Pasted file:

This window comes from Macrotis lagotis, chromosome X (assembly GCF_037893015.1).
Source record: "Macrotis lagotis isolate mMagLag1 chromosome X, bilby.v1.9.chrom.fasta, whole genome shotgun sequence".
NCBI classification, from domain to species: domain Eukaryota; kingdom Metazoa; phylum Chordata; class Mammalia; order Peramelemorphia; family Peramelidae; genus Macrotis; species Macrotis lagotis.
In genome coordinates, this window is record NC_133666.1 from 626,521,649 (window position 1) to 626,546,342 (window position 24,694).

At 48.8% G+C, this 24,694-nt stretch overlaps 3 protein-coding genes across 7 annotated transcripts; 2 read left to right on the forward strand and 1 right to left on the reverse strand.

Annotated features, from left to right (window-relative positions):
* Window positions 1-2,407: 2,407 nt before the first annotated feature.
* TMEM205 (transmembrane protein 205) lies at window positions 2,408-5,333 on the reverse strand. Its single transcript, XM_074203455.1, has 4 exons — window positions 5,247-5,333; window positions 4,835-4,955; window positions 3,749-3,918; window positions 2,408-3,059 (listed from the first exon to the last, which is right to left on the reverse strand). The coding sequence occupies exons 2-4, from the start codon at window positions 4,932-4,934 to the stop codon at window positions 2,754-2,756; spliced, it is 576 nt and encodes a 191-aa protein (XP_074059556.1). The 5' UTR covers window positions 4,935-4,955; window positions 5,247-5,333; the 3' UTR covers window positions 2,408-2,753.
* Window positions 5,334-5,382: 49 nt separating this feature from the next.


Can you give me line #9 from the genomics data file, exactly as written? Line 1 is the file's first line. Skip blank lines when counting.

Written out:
* Window positions 5,334-5,382: 49 nt separating this feature from the next.